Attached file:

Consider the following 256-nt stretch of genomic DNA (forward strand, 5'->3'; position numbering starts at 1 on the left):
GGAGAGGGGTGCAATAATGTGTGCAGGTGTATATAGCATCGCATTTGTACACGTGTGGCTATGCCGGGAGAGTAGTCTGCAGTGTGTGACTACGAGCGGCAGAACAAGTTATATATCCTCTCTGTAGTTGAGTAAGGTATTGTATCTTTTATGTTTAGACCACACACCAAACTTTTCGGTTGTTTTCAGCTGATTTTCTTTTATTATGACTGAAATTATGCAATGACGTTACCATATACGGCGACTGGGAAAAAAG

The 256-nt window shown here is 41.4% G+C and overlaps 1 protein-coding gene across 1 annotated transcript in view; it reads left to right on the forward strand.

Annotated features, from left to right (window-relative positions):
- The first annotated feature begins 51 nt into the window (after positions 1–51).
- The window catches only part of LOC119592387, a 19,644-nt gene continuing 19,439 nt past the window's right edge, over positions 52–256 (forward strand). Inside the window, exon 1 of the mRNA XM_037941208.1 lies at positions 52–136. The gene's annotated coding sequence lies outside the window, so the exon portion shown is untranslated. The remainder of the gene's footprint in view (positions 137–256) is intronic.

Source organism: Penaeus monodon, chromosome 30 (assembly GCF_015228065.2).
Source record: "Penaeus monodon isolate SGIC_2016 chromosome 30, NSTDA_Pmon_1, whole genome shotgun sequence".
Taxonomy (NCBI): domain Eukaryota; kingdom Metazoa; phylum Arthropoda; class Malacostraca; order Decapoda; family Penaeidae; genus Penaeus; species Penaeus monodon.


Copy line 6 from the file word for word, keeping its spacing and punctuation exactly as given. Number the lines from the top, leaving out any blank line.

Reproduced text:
- The window catches only part of LOC119592387, a 19,644-nt gene continuing 19,439 nt past the window's right edge, over positions 52–256 (forward strand). Inside the window, exon 1 of the mRNA XM_037941208.1 lies at positions 52–136. The gene's annotated coding sequence lies outside the window, so the exon portion shown is untranslated. The remainder of the gene's footprint in view (positions 137–256) is intronic.